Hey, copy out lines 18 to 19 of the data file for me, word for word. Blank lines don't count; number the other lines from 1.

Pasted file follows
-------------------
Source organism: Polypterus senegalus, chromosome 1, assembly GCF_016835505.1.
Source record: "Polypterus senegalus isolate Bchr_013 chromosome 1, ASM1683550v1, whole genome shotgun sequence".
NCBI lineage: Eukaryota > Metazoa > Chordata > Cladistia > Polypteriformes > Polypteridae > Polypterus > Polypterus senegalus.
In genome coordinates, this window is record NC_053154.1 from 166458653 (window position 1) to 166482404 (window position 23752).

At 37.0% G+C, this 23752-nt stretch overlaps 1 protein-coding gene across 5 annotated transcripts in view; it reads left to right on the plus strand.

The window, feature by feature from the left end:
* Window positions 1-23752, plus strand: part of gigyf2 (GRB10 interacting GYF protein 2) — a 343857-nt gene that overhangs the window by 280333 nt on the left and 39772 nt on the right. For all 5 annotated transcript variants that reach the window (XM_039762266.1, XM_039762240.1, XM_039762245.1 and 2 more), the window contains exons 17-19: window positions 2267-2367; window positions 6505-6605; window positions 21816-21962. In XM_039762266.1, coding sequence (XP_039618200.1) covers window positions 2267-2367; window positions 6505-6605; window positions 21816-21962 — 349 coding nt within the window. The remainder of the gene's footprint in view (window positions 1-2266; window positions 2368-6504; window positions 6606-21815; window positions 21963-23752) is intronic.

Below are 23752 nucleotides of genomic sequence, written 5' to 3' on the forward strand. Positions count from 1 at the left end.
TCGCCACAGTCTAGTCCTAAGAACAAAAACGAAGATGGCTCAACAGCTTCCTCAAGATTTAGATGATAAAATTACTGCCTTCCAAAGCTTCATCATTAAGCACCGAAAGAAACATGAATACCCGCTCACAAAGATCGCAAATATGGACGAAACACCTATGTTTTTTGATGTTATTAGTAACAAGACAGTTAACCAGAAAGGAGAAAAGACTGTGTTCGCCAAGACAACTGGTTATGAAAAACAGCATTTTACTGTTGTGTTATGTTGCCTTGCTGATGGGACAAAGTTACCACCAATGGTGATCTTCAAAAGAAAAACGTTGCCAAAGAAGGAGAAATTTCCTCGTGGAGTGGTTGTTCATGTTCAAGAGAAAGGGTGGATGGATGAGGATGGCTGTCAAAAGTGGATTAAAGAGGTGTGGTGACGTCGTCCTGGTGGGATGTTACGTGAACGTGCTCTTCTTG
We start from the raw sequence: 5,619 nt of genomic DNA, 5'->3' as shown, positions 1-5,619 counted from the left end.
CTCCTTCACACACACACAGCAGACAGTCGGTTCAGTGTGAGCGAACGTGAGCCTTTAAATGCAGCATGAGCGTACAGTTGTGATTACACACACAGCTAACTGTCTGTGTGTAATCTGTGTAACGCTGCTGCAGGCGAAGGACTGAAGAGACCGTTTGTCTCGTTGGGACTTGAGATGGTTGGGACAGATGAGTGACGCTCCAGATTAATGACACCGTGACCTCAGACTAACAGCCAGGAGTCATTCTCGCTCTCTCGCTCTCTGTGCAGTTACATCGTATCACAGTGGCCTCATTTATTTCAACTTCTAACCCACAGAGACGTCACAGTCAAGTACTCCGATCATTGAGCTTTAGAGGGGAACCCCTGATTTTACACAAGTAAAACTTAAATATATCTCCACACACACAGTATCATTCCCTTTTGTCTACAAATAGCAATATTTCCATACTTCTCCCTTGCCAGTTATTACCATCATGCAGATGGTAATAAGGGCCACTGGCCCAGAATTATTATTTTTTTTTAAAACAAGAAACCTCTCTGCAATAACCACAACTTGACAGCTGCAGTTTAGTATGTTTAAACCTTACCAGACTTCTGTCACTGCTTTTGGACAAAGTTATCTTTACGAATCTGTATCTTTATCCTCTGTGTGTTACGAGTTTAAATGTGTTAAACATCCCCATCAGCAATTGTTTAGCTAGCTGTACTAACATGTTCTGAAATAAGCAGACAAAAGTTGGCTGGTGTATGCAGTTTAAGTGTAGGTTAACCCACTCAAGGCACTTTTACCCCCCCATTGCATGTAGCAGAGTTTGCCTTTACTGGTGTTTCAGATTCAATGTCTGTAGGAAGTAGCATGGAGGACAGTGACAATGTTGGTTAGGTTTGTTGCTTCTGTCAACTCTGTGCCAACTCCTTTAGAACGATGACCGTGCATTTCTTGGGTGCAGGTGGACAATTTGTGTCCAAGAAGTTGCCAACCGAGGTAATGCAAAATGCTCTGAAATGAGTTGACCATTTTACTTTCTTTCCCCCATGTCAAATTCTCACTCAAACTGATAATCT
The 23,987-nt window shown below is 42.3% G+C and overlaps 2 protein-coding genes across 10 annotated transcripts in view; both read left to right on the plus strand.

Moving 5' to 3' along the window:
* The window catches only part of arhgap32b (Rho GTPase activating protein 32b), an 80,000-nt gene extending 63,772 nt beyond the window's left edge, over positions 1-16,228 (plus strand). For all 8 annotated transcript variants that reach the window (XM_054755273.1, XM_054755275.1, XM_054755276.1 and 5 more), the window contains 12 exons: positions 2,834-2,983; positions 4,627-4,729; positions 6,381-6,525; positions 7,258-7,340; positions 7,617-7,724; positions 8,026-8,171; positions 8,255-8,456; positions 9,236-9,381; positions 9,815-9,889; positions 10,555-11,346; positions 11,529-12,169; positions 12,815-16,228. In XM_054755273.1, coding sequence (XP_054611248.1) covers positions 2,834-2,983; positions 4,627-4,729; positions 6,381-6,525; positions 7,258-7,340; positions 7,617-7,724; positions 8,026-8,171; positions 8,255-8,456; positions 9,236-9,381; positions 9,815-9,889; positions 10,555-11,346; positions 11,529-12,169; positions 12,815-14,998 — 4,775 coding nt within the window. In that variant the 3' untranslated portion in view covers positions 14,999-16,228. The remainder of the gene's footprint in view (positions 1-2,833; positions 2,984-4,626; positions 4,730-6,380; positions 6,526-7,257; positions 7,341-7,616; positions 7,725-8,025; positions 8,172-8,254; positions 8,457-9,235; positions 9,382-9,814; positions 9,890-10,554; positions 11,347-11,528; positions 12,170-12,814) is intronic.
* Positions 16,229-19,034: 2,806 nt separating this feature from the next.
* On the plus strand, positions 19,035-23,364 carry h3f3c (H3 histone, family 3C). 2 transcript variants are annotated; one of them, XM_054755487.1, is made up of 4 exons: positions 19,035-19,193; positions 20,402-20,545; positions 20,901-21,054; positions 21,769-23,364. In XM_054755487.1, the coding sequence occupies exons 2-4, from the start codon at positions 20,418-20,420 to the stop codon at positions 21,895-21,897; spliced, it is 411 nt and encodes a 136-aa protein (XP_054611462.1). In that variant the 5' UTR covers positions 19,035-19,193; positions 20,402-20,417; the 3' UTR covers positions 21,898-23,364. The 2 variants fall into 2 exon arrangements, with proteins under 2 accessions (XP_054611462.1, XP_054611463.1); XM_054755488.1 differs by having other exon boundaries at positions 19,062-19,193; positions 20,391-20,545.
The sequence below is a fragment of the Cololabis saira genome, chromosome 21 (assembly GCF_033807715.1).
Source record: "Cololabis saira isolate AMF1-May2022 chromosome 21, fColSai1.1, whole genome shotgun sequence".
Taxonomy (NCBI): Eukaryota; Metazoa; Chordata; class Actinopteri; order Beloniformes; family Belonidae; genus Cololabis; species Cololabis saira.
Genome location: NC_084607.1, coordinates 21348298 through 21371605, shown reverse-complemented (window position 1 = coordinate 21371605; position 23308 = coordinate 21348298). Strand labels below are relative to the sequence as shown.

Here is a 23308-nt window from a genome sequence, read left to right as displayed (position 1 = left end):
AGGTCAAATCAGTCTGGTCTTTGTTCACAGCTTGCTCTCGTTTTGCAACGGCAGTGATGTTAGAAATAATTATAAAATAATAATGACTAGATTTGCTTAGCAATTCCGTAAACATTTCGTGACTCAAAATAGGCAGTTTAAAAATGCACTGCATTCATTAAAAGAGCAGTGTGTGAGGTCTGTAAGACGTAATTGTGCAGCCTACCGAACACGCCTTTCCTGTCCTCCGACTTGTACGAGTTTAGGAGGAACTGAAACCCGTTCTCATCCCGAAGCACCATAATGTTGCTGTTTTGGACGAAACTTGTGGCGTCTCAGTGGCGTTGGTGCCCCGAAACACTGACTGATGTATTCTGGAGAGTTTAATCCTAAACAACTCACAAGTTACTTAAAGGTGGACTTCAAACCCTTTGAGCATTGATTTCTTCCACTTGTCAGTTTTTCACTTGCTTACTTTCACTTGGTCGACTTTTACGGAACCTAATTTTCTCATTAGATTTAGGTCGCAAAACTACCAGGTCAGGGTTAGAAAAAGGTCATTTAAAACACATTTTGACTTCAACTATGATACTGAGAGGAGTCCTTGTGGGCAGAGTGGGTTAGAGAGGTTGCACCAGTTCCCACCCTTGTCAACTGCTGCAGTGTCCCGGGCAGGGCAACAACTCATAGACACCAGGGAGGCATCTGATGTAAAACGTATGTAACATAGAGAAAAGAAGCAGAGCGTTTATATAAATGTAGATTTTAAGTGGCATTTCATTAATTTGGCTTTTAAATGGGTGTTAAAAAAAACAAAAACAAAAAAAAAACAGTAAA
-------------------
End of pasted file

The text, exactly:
Source record: "Cololabis saira isolate AMF1-May2022 chromosome 21, fColSai1.1, whole genome shotgun sequence".
Taxonomy (NCBI): Eukaryota; Metazoa; Chordata; class Actinopteri; order Beloniformes; family Belonidae; genus Cololabis; species Cololabis saira.